On December 31, 2014, the Court of International Trade issued an opinion approving a Department of Commerce (Commerce) decision to abrogate antidumping (AD) duties on lightweight thermal paper imported from Germany by Papierfabrik August Koehler (Koehler). The decision to abrogate the AD duties was based on Commerce’s acquiescence with a Court of International Trade decision issued in March 2014 (Papierfabrik I). In the March decision, the Court ruled that in calculating the home market price Commerce could not disregard monthly rebates given by Koehler to customers in its’ home market of Germany. As a result of accounting for the rebates, Koehler’s dumping margin was reduced from the initial margin of 3.77 percent to 0.03 percent, which qualifies as de minimis and thus does not implicate antidumping duties.
However, the primary issue in the December 31, 2014 ruling was a contest to the adjustment by domestic petitioner Appvion Inc. Appvion advanced two primary arguments: 1) Commerce improperly applied the Court’s order in Papierfabrik I by recognizing the monthly rebates as price adjustments to home market sales. 2) Commerce improperly failed to consider whether Koehler applied the rebates for the sole purpose of manipulating its dumping margin. The Court rejected both of these arguments and ruled in favor of Koehler.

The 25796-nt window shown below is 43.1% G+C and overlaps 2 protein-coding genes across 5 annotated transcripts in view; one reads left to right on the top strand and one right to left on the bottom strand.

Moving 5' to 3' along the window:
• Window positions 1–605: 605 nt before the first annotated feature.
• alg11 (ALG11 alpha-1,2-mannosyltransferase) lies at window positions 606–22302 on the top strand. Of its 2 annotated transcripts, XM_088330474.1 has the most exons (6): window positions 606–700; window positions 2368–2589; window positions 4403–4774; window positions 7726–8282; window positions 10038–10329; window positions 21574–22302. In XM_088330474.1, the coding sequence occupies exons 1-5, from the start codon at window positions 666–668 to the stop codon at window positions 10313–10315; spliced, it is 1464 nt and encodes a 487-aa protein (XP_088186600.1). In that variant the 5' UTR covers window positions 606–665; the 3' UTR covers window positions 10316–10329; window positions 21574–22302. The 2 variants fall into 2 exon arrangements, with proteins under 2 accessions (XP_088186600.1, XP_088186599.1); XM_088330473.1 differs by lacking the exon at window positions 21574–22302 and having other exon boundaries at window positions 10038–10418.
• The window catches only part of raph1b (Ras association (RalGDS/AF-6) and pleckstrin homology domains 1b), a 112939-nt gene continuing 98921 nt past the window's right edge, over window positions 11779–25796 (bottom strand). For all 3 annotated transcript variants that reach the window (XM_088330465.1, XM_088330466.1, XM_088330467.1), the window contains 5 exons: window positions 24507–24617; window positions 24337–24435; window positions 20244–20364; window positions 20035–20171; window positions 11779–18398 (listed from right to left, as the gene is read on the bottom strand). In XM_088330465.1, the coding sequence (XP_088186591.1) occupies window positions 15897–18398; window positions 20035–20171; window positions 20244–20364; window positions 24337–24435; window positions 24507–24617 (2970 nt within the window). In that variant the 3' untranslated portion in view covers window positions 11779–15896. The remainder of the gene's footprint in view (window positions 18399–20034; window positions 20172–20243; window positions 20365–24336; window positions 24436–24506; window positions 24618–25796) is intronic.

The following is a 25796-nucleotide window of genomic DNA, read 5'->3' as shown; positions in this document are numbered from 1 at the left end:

At the center of the dispute is the proper definition and application of the term ‘price adjustment.’ Commerce has traditionally interpreted and applied the definition of ‘price adjustment’ to exclude price adjustments where the terms and conditions were not established and known to the customer at the time of sale. However, contrary to Commerce’s traditional definition, the Court ruled the customer’s knowledge of the price adjustment at the time of the sale is immaterial and the customer’s net outlay is the pertinent consideration. The definition applied by the Court in this opinion and in Papierfabrik I is “‘price adjustment’ means any change in the price charged for the subject merchandise or the foreign like product, such as discounts, rebates, and post-sale price adjustments, that are reflected in the purchaser’s net outlay.”
In response, Commerce has already commenced proceedings to modify the relevant regulations to conform to the definition traditionally applied by Commerce. The proposed definition, which Commerce argued for in Papierfabrik I, states Commerce “will not consider a price adjustment that reduces or eliminates a dumping margin unless the party claiming such price adjustment demonstrates, to the satisfaction of the Department, through documentation that the terms and conditions of the adjustment were established and known to the customer at the time of sale.” The comment period for this proposal ends January 30, 2015.